Rohm & Haas Co. yesterday reported record sales and earnings for 1994, coming back from "frustrating results in 1993," said J. Lawrence Wilson, the chairman and chief executive. Last year was a good one throughout the chemical industry, Wilson said. He predicted higher earnings this year, "if world economies continue to grow and raw-material costs do not continue to escalate. " The company also cited better productivity and smoothly running manufacturing operations as factors.
NEWS
March 28, 2013
Georg W. Claussen, 100, who was the longest-serving chief executive officer at Nivea skin-cream producer Beiersdorf A.G., died last Thursday in his hometown of Hamburg surrounded by his family, Beiersdorf said. He was the grand-nephew of Oscar Troplowitz, who invented Nivea in 1911, it said. Mr. Claussen joined Beiersdorf's management board in 1954 and was CEO from 1957 until 1979. Nivea, which Troplowitz developed from the discovery of water-and-oil emulsifier Eucerit, is Hamburg-based Beiersdorf's biggest source of revenue.
BUSINESS
February 3, 1987 | By Tom Belden, Inquirer Staff Writer
Revenues and net income shot up for Chemical Leaman Corp. in the fourth quarter and for all of 1986 as a result of an unusually strong increase in the volume of shipments, plus the trucking firm's aggressive marketing and improved service, company officials said. Chemical Leaman of Lionville, Chester County, a specialist in bulk- commodity trucking, also said it was helped by the acquisition of many of the assets and business of Coastal Tank Lines of Akron, Ohio, in the second quarter of 1986.
BUSINESS
June 7, 1987 | By Ron Wolf, Inquirer Staff Writer
J. Lawrence Wilson, vice chairman of Rohm & Haas Co., noticed late last year that his sales department received an unusual order. For the first time since the Japanese launched their assault on the U.S. auto market, a carmaker in Japan is buying a particular plastic from his Philadelphia-based company. As a result, Rohm & Haas now exports acrylic molding powder to Japan. The material is used in making taillights for cars that are shipped back to the United States. For Wilson, that order reflects a satisfying turnaround in the competitive position of Rohm & Haas.
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BUSINESS
January 11, 2016
The gang now running DuPont Co. , that incubator of 20th-century U.S. industry, is scrapping many of its Wilmington headquarters institutions, as if they were old Rust Belt factories. Glowing paints and super plastics, miracle fabrics and insulators, electronics and fuel additives and their often toxic by-products are just a few of DuPont's highlights. Its science and engineering created that new-car smell, the snug and cleanable feel of a mass-marketed American home, and the security and menace of a fully equipped American soldier.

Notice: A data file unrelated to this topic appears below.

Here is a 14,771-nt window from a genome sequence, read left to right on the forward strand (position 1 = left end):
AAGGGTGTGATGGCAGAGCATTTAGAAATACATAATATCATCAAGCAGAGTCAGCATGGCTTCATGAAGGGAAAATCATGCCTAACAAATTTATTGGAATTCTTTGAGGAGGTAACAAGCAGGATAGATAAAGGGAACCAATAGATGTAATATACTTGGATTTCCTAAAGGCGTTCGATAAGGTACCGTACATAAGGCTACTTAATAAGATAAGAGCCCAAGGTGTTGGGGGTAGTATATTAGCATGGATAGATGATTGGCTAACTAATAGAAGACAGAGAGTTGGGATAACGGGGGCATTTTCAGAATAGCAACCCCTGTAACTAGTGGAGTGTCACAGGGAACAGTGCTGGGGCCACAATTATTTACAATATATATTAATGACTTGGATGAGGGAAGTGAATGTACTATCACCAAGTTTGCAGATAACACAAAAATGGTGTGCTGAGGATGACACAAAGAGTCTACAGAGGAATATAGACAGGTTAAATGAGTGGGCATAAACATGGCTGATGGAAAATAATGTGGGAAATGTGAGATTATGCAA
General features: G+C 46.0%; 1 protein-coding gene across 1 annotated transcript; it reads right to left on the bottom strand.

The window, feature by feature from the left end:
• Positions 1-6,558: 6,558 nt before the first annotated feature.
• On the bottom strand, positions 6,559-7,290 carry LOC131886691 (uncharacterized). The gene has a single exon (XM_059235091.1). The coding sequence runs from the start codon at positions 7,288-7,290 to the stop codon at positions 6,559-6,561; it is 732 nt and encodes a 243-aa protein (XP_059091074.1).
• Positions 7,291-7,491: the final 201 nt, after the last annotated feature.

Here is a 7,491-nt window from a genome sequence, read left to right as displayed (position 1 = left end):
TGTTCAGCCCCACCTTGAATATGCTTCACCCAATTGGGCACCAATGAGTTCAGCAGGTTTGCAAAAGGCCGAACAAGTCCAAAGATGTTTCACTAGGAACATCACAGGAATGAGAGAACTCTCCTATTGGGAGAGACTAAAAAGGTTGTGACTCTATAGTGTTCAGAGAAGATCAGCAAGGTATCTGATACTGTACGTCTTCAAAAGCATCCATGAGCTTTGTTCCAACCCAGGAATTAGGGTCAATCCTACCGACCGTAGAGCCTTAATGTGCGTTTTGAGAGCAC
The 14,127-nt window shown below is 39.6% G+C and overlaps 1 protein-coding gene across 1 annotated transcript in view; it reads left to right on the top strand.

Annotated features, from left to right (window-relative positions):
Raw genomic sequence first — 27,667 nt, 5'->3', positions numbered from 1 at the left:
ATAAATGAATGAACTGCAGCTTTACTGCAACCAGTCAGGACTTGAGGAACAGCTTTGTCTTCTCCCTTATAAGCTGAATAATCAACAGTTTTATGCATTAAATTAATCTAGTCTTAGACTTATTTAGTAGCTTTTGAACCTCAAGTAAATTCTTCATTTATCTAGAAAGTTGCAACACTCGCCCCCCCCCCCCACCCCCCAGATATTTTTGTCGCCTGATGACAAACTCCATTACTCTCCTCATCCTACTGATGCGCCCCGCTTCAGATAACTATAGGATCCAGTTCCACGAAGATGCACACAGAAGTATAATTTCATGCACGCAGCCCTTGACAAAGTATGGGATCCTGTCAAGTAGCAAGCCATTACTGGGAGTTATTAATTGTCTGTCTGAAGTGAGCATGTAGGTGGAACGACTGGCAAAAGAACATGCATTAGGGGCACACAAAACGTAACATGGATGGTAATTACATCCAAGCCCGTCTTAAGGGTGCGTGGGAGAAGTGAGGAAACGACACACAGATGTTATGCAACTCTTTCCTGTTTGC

NEWS
February 13, 2014 | BY JASON NARK, Daily News Staff Writer narkj@phillynews.com, 215-854-5916
IN 2012, A TRAIN derailment spewed a toxic cloud over the small South Jersey town of Paulsboro, prompting safety concerns and major lawsuits over the chemical industry there. Now more lawsuits are being filed over an invisible, unrelated threat some say is lurking in Paulsboro's water supply. "This isn't just a concern for Paulsboro, it's for everybody in the area," attorney David Cedar said yesterday. Cedar and his firm are representing three Paulsboro families against Solvay Polymers, a plastics and chemicals manufacturer in nearby West Deptford, claiming the company contaminated drinking water with dangerous chemicals.
NEWS
April 11, 2013 | By Sandy Bauers, Inquirer Staff Writer
Sen. Frank Lautenberg (D., N.J.), plans Wednesday to introduce what he hopes will be signature legislation for his final term in office - a bill aimed at ensuring the safety of the many chemicals that Americans come in contact with every day. The measure would give regulatory officials the authority to evaluate the safety of the flame retardants in couches, the phthalate compounds responsible for the smell of new vinyl shower curtains, the bisphenol...
NEWS
March 28, 2013